The various international versions of the TV singing talent competition, The X Factor, are more often not (at least in the early audition phase of the show) characterized by narcissistic, often deluded, wannabes envisioning themselves as the next big thing. However, in Israel’s version of the show, which began its second season on June 13, a contestant bucked the trend by concealing her identity. Dressed in a brown wig and large bug-eye sunglasses, the female singer performed a rendition of Emeli Sande’s “Read All About It” that was so powerful, celebrity judge Bar Refaeli was reduced to tears.
The contestant chose to perform anonymously because she belongs to an ultra-Orthodox community, which considers public singing to be immodest behavior for women. The singer told judges that she had dreamed of being a singer all of her life but, until now, had been too scared to do so for fear of disapproval from her family and community. Fighting back the anxiety, she decided to wear a disguise and sing in public for the first time in front of thousands of audience members, television viewers and online streamers. The judges unanimously sent her through to the next round of the show. You can watch her audition here.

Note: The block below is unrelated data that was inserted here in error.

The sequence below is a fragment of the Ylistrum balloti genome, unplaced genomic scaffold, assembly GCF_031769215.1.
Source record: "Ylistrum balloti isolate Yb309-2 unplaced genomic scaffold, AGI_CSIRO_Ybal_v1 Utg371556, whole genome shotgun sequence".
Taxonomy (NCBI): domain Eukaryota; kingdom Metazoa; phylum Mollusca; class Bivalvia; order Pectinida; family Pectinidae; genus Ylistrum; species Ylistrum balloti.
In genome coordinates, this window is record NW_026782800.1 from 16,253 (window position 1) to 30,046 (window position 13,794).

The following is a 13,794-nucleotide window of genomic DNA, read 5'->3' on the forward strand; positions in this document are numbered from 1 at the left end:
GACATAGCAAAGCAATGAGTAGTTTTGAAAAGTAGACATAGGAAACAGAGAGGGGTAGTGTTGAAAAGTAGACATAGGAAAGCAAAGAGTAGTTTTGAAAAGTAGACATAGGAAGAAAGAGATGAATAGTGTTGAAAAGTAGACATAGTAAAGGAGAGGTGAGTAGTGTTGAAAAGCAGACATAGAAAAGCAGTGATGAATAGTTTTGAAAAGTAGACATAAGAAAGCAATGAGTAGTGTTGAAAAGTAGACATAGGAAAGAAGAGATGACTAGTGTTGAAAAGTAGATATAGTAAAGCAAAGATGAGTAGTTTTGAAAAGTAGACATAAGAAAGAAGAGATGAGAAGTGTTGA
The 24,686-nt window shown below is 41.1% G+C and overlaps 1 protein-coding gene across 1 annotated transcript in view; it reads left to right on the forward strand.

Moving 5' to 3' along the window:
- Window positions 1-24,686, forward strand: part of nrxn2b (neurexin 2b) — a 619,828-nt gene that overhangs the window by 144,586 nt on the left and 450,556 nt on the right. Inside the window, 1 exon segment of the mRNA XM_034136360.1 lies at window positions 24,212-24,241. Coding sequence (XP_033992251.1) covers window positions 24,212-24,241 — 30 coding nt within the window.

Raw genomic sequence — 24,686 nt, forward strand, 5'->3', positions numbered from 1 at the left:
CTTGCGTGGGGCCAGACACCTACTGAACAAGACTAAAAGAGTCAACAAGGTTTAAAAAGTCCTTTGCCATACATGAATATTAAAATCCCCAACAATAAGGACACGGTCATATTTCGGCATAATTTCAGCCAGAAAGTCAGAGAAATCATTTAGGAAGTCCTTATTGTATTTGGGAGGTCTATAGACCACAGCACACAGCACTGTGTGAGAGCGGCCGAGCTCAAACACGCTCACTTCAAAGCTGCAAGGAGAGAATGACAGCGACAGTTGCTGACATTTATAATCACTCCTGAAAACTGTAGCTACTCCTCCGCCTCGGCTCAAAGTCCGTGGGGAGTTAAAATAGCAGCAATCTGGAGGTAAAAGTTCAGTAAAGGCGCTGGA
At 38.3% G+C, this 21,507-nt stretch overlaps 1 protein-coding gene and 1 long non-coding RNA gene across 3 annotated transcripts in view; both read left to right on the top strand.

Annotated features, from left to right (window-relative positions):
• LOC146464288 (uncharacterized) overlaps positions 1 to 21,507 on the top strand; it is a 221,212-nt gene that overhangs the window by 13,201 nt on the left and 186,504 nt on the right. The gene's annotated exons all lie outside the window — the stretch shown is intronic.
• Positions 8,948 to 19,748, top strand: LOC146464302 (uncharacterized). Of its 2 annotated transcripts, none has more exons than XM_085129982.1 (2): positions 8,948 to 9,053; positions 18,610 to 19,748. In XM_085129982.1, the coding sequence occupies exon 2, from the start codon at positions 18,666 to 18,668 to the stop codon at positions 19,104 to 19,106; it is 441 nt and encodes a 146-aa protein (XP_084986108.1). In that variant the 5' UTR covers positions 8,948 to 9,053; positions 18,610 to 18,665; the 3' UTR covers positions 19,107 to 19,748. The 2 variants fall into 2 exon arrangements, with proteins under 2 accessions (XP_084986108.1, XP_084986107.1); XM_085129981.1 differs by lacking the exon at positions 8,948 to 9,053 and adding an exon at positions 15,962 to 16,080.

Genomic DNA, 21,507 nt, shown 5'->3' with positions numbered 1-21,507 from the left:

In her post-audition interview (below), the ultra-Orthodox contestant told the host how nervous she was. “I thought I was going to pass out on stage,” she said. “I was crying.” But she also stressed how excited she was to finally be pursuing her dream.
This anonymous X-Factor star is the latest example of a TV talent show bringing to light the gender inequality that remains in parts of Israeli society. At the start of 2013, Ofir Ben Sheetrit, a young Orthodox woman, performed on The Voice only to be suspended from her high-school for two weeks. The school claimed the 17-year-old had infringed the institution’s prohibition on female singing in public, and touching members of the opposite sex, when she appeared on the program. Sheetrit’s story soon became front page news. At the time, Tablet contributor Liel Liebowitz commented that
Ben Sheetrit has become the newest focal point of one of Israeli society’s oldest and most bitter struggles, the ever-growing rift between an increasingly stringent Orthodoxy and a combative secular majority wary of religious extremism.
Shows like The X Factor, American Idol and America’s Got Talent here in the US so often make for repetitive, sugar-coated trash-viewing. So it’s refreshing to see the Israeli incarnation of The X Factor having something of a political dimension and social impact.
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